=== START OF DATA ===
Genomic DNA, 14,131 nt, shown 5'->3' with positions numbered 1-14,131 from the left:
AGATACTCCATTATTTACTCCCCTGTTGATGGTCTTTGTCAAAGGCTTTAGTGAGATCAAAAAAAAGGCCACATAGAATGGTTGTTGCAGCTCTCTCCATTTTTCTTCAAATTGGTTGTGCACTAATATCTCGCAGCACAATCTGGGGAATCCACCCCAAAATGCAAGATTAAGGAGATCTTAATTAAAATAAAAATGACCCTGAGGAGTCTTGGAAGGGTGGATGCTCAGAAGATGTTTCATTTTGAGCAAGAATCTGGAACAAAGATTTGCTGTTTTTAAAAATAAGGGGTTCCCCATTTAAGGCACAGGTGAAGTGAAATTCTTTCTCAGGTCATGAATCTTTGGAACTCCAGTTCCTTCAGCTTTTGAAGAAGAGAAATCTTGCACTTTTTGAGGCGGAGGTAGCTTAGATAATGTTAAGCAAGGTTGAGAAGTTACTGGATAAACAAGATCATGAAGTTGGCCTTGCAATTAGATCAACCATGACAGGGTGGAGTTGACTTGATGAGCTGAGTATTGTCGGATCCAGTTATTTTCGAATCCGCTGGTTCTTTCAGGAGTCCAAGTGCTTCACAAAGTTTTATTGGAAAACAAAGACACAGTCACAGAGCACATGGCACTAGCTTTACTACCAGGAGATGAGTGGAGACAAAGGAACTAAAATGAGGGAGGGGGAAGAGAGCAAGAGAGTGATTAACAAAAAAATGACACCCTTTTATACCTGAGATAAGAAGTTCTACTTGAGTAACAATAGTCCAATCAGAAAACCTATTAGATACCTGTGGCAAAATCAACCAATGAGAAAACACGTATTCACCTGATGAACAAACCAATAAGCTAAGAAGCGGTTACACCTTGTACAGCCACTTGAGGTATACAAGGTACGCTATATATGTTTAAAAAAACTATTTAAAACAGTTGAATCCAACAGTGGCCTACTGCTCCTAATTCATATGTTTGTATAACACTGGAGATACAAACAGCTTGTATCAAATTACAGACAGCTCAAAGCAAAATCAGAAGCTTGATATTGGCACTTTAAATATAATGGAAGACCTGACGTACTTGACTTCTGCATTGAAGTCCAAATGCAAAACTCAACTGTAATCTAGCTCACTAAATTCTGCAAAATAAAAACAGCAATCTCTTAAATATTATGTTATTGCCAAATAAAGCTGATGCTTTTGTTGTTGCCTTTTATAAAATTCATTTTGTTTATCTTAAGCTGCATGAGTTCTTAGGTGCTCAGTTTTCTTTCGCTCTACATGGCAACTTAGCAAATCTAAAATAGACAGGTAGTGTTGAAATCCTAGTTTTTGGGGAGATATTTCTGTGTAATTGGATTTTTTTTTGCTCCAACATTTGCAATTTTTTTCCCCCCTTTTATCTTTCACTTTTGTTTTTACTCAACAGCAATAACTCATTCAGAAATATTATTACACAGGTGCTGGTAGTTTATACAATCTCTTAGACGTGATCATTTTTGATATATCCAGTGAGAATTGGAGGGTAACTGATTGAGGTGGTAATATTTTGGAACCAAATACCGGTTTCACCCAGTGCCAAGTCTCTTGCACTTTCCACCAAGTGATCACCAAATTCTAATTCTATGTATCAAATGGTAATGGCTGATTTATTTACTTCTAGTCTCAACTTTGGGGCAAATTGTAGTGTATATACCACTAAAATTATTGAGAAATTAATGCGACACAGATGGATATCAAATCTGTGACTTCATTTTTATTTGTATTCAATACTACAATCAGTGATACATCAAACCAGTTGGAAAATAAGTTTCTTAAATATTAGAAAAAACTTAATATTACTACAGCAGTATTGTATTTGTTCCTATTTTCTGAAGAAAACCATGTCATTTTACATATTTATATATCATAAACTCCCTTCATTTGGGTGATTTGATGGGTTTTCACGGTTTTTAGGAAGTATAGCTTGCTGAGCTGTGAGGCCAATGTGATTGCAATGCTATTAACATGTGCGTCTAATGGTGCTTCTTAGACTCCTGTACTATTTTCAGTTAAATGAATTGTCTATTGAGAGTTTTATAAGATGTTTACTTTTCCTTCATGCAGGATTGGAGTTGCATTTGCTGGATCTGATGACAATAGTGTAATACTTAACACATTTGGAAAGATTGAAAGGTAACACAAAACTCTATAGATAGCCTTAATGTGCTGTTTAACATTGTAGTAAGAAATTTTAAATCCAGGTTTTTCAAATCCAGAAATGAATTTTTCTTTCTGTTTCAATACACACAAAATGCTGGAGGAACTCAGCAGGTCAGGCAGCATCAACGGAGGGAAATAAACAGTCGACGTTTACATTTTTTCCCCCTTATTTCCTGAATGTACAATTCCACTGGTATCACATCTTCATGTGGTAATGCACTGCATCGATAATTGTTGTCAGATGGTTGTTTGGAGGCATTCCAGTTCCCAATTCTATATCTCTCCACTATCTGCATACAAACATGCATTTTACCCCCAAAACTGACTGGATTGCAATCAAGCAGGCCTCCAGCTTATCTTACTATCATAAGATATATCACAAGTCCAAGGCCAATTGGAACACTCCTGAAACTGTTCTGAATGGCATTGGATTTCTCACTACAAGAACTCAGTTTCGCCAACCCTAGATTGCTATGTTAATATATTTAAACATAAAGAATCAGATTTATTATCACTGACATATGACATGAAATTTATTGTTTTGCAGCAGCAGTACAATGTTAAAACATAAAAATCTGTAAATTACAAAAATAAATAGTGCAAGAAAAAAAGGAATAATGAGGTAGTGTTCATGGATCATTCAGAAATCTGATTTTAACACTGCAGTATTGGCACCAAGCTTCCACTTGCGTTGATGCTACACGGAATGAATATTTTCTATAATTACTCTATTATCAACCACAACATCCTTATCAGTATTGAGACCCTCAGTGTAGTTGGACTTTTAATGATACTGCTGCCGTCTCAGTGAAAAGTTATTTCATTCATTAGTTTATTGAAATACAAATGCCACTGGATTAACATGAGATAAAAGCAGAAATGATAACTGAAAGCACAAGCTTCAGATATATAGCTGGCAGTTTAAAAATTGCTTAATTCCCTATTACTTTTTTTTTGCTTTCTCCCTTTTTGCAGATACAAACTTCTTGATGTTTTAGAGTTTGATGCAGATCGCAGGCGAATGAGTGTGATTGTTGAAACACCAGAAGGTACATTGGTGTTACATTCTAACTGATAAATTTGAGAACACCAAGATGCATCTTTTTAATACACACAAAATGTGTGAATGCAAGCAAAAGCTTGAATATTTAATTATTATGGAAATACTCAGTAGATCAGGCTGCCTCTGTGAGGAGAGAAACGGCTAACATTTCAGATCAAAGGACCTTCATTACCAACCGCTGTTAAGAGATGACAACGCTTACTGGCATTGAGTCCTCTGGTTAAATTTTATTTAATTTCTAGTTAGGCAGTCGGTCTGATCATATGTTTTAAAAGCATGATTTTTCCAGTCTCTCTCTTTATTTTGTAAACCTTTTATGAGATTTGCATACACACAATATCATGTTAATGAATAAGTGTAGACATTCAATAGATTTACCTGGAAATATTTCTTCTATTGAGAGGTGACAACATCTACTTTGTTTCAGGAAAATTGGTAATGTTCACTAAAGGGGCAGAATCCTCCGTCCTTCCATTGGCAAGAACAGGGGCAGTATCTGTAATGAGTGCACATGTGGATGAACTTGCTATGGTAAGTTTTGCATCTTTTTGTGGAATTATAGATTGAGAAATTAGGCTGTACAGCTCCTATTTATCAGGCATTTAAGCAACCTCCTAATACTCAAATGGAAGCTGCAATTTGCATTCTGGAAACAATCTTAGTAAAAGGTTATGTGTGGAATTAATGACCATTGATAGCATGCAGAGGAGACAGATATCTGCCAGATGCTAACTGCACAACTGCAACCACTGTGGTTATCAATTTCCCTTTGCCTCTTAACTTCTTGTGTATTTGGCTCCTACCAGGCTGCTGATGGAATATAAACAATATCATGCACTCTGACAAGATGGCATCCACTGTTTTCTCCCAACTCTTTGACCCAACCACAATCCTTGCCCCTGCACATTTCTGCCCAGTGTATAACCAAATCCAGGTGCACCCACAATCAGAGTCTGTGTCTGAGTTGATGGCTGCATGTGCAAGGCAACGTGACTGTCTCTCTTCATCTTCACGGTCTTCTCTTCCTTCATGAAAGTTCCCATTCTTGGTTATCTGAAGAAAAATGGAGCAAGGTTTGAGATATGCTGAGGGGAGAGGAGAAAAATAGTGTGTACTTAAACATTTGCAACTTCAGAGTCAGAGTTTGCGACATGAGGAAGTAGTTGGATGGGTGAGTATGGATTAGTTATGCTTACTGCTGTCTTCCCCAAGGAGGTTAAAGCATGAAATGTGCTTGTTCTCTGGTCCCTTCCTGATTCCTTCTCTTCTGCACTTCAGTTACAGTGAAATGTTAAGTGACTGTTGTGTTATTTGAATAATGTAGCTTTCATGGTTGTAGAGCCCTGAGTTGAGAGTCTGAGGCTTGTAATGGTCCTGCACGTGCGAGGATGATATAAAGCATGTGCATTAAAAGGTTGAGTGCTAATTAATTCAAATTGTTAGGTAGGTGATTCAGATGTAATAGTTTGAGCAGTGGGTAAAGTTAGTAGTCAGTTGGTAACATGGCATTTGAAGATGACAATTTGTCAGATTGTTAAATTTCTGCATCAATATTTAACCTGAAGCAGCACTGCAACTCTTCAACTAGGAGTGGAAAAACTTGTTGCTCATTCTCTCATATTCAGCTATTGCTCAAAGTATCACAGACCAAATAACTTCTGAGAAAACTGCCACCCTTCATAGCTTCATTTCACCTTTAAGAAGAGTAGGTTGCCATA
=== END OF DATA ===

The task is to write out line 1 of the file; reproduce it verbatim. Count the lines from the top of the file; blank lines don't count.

Genomic DNA, 14,131 nt, shown 5'->3' with positions numbered 1-14,131 from the left: